Call option

Forbes  Jul 18  Comment 
Investors in Monsanto Co (NYSE: MON) saw new options begin trading today, for the September 16th expiration. At Stock Options Channel, our YieldBoost formula has looked up and down the MON options chain for the new September 16th contracts and...
Forbes  Jul 7  Comment 
Investors in Mondelez International Inc (NASD: MDLZ) saw new options begin trading today, for the August 26th expiration. At Stock Options Channel, our YieldBoost formula has looked up and down the MDLZ options chain for the new August 26th...
Benzinga  Jun 9  Comment 
An option can be defined as a contract between two people, giving one the right, but not the obligation to buy (call) or sell (put) an asset at an agreed upon price during a specific time. As shown in the words in parentheses, there are two...
Forbes  May 5  Comment 
Investors in Macy's Inc (NYSE: M) saw new options begin trading today, for the June 24th expiration. At Stock Options Channel, our YieldBoost formula has looked up and down the M options chain for the new June 24th contracts and identified one put...
The Hindu Business Line  Apr 10  Comment 
The immediate outlook for Axis Bank (₹421.6) had turned positive in March. The stock finds immediate resistance at ₹454 and the next one at ₹515. A close above the second resistance will change the ...
Forbes  Mar 30  Comment 
It goes against human nature to jump into a stock that has already had such a furious run. Nonetheless, Gap still trades at big discounts to historical valuations: 13.1 vs. 14.2 five-year average on the price-earnings ratio; 0.8 vs. 1.0 on the...


A call option is a financial instrument that gives the buyer the right, but not an obligation, to buy a set quantity of a security at a set strike price at some time on or before expiration. In this sense, a call option is very similar to a warrant. The decision of the best time to exercise the call depends on whether it is an American option or European option. If and when the buyer decides to exercise the option, the counterparty who sold, or wrote the call must sell to the buyer the security at the agreed-upon strike price, even if the security's market price has risen above the strike price.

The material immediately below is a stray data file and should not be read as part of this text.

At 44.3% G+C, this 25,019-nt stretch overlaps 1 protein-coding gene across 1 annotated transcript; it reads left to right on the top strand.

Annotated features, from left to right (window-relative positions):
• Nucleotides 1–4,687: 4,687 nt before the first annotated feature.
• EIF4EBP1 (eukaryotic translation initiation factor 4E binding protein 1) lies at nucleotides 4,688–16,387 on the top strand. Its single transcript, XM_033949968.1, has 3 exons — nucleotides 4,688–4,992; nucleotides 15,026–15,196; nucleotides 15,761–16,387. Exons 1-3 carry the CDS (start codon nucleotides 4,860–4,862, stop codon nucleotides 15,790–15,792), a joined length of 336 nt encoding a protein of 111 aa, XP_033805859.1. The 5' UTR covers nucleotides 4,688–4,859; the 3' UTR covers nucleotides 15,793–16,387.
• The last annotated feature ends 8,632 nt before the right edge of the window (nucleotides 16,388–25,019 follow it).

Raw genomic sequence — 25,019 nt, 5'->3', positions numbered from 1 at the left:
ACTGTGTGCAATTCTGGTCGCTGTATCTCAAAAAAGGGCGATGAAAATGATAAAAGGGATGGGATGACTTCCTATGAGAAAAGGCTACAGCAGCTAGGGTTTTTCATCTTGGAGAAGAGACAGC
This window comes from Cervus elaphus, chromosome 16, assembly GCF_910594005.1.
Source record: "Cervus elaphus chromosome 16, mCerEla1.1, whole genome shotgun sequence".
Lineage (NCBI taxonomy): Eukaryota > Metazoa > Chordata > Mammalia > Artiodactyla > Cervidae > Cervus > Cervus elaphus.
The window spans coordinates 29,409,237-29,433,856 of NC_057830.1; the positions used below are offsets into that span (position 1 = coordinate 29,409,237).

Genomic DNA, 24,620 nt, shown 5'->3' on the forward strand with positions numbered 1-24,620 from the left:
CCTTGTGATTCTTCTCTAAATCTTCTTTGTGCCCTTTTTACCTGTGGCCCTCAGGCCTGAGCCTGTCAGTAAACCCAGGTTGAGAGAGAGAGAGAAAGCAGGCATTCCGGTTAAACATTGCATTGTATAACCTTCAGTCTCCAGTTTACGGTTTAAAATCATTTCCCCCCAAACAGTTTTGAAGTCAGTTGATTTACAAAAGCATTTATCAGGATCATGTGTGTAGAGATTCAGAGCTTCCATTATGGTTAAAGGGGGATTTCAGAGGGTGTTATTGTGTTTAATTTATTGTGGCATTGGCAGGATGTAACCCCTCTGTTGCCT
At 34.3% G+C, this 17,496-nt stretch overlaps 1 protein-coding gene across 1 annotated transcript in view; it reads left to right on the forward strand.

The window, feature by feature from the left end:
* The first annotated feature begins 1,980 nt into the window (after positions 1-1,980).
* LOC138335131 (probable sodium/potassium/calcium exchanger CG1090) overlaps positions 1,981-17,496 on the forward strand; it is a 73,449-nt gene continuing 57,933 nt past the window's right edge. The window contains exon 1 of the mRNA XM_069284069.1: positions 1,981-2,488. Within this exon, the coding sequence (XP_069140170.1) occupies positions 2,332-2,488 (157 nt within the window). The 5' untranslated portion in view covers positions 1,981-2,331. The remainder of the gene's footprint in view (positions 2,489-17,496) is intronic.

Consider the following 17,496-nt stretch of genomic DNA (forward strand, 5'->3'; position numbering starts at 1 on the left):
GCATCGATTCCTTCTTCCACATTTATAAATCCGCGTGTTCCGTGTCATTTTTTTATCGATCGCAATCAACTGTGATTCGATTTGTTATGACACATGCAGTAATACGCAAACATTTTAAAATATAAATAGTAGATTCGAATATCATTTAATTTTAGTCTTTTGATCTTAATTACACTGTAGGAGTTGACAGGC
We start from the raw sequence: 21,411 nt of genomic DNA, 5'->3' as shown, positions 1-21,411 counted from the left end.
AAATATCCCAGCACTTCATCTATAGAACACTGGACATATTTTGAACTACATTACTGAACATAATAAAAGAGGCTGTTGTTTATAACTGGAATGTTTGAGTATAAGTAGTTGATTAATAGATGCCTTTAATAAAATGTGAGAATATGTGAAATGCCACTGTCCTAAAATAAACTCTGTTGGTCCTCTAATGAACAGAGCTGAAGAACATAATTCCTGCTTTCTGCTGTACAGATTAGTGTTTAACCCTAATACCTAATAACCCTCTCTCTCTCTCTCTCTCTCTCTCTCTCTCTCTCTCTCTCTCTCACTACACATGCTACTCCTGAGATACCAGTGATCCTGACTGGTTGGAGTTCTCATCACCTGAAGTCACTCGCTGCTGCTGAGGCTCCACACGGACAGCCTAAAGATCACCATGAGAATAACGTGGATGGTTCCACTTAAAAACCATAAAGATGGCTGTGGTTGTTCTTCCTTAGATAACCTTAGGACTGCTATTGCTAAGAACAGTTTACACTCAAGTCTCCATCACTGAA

In other words, when you buy a call option, you are buying the right to buy a stock at the strike price, regardless of the stock price in the future before the expiration date. For example, if a stock trades at $50 right now and you buy its call option with a $50 strike price, you have the right to purchase that stock for $50 regardless of the current stock price as long as it has not expired. Even if the stock rises to $100, you still have the right to buy that stock for $50 as long as the call option has not expired. Since the payoff of purchased call options increases as the stock price rises, buying call options is considered bullish.

Conversely, you can short or "write" the call option, giving the buyer the right to buy that stock from you for $50 anytime before the option expires. To compensate you for that risk taken, the buyer pays you a premium, also known as the price of the call. The seller of the call is said to have shorted the call option, and keeps the premium (the amount the buyer pays to buy the option) whether or not the buyer ever exercises the option. If the stock falls to below $50, the buyer will never exercise the option, since he would have to pay $50 per share when he can buy the same stock for less. If this occurs, the option expires worthless and the option seller keeps the premium as profit. Since the payoff for sold, or written call options increases as the stock price falls, selling call options is considered bearish.

All call options have the following three characteristics:

  • Strike price: this is the price at which you can buy the stock (if you have bought a call option) or the price at which you must sell your stock (if you have sold a call option).
  • Expiry date: this is the date on which the option expires, or becomes worthless, if the buyer doesn't exercise it.
  • Premium: this is the price you pay when you buy an option and the price you receive when you sell an option.

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